Distal Interphalangeal Joint Disease in Psoriatic Arthritis


The distal interphalangeal joints (DIPs) are those joints adjacent to the nails. These are a characteristic site of involvement in Psoriatic Arthritis (PsA) [1].

This drawing shows the distal interphalangeal joints (DIPs ) of the fingers inside the blue circles. The thumb has one less joint than the fingers and the joint adjacent to the nail is called the interphalangeal (IP) joint.

DIP Joint Disease Facts

The DIP has a joint cavity lining (termed synovium). Rheumatoid Arthritis (RA) attacks synovial joints but this joint is usually spared in RA. The reason for this remains unknown. In a patient with multiple swollen joints that includes DIP swelling then an alternative diagnosis to RA is nearly always the case.

In PsA diffuse swelling of the joint may be evident. When the joint is scanned with high powered magnetic resonance imaging (MRI), inflammation of the mini-entheses around the joint is very common [2]. These entheses include the joint stabilisers called the lateral collateral ligaments, the extensor and flexor tendons.

This is an MRI scan of acute PsA of the DIP joint. The red arrows show diffuse bone inflammation which is linked to enthesitis. The yellow arrows show the entheses of the collateral ligaments which are inflamed. The letter F denotes the fibrocartilage at the ligament attachment sites. The fibrocartilage has no blood vessels and tends to escape the earliest inflammatory lesions.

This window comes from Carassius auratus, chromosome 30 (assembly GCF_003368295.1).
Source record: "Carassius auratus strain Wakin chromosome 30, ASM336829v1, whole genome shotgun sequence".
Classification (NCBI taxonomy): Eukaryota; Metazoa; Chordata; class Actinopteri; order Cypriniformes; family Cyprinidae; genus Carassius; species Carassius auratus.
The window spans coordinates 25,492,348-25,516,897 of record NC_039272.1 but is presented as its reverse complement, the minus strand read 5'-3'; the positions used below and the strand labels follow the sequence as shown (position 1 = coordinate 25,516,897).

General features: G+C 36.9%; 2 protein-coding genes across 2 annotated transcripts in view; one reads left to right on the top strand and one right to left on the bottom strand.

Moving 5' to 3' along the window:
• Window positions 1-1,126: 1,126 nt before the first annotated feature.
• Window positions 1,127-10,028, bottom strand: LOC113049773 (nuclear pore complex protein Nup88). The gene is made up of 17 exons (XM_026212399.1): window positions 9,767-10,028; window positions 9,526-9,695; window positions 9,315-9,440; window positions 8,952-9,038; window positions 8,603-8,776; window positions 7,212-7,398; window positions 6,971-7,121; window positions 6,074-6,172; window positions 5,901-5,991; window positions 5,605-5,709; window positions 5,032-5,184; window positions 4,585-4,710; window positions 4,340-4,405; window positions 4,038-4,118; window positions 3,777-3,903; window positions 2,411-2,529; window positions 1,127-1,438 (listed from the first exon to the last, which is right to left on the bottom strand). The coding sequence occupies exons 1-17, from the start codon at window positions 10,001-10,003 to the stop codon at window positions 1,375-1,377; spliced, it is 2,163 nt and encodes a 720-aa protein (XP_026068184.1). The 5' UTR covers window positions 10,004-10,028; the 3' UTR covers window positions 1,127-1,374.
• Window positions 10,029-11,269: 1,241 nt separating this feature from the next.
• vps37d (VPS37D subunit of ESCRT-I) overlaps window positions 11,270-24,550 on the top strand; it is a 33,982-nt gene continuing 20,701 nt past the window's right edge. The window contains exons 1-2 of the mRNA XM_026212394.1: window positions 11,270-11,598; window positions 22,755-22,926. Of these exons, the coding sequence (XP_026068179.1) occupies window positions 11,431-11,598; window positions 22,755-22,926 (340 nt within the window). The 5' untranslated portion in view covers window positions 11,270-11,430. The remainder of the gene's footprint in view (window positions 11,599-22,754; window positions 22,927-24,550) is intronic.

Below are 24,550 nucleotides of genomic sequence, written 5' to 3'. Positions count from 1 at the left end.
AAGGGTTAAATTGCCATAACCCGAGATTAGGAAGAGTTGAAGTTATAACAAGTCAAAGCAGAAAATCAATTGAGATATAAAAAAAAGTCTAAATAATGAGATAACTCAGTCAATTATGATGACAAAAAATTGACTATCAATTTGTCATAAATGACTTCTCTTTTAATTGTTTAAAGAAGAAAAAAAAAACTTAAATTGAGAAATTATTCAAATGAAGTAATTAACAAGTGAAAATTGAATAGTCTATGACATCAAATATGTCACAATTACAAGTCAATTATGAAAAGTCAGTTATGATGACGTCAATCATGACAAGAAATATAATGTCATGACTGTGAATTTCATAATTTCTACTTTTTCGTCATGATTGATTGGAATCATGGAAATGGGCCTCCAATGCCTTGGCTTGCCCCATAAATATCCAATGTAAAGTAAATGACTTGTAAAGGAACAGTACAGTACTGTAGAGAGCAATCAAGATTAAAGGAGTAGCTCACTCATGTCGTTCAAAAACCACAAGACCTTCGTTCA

DIP Disease Mechanism

Remarkably all of these tendons don't just anchor the bones together but also anchor the nail directly to the bone. This explains the strong link between nail disease and DIP joint inflammation [1]. Nail disease can also been seen with arthritis in other joints at sites well away from the DIP but this is less common.

This joint is subject to lots of stress related to supporting the body weight, lifting heavy objects, minor injuries and related to the fact the nail is anchored directly to it. Collectively these factors probably play a role in disease localisation to that site.

This is a contrast enhanced image of a different case showing severe inflammation of the DIP joint in early PsA. The blue arrows show the stress resisting fibrocartilage which has no blood vessels and as spared in the acute phase. With disease persistence these shock absorbing tissues can get eaten away by the inflammation.

DIP joint involvement is usually part of a more generalised form of PsA. On occasion DIP arthritis of many joints is evident or DIP arthritis confined to one or two joints but this is fairly rare. The greatest utility of clinical DIP disease is that it helps distinguish a polyarthritis from RA where these joints are spared.

The DIP joint is the commonest location for a pattern of PsA called arthritis mutilans. Fortunately, this seems to be rare in the modern era.


Distinguishing PsA from Osteoarthritis of the DIP can be very difficult. Even with high quality MRI scanning it can be impossible to tell these two conditions apart.


1. Rheumatology (Oxford). 2003 Jun;42(6):778-83. Epub 2003 Mar 14. Progression of peripheral joint disease in psoriatic arthritis: a 5-yr prospective study. McHugh NJ, Balachrishnan C, Jones SM.
2. Arthritis Rheum. 2006 Apr;54(4):1328-33. A high-resolution magnetic resonance imaging study of distal interphalangeal joint arthropathy in psoriatic arthritis and osteoarthritis: are they the same? Tan AL, Grainger AJ, Tanner SF, Emery P, McGonagle D.


What Is the Distal Interphalangeal Joint?